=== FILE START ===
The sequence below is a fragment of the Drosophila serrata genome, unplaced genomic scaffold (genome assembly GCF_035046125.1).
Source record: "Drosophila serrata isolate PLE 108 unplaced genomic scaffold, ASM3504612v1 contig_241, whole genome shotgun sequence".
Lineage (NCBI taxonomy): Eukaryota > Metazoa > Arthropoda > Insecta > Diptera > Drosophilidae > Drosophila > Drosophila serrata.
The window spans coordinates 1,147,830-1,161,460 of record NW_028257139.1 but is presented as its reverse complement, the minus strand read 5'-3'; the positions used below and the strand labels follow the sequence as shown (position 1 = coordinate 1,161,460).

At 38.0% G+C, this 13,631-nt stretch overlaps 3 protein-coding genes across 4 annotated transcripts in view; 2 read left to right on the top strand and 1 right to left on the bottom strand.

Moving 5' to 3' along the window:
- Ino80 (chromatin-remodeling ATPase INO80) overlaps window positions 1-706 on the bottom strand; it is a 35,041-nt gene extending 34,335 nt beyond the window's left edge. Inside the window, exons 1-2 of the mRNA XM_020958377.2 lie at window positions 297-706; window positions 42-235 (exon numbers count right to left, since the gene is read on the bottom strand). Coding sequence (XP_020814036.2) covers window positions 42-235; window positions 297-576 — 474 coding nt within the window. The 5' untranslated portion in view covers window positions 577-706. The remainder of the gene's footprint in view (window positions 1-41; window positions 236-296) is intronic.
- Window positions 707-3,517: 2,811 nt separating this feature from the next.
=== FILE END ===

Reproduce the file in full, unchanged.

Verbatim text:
The sequence below is a fragment of the Drosophila serrata genome, unplaced genomic scaffold (genome assembly GCF_035046125.1).
Source record: "Drosophila serrata isolate PLE 108 unplaced genomic scaffold, ASM3504612v1 contig_241, whole genome shotgun sequence".
Lineage (NCBI taxonomy): Eukaryota > Metazoa > Arthropoda > Insecta > Diptera > Drosophilidae > Drosophila > Drosophila serrata.
The window spans coordinates 1,147,830-1,161,460 of record NW_028257139.1 but is presented as its reverse complement, the minus strand read 5'-3'; the positions used below and the strand labels follow the sequence as shown (position 1 = coordinate 1,161,460).

At 38.0% G+C, this 13,631-nt stretch overlaps 3 protein-coding genes across 4 annotated transcripts in view; 2 read left to right on the top strand and 1 right to left on the bottom strand.

Moving 5' to 3' along the window:
- Ino80 (chromatin-remodeling ATPase INO80) overlaps window positions 1-706 on the bottom strand; it is a 35,041-nt gene extending 34,335 nt beyond the window's left edge. Inside the window, exons 1-2 of the mRNA XM_020958377.2 lie at window positions 297-706; window positions 42-235 (exon numbers count right to left, since the gene is read on the bottom strand). Coding sequence (XP_020814036.2) covers window positions 42-235; window positions 297-576 — 474 coding nt within the window. The 5' untranslated portion in view covers window positions 577-706. The remainder of the gene's footprint in view (window positions 1-41; window positions 236-296) is intronic.
- Window positions 707-3,517: 2,811 nt separating this feature from the next.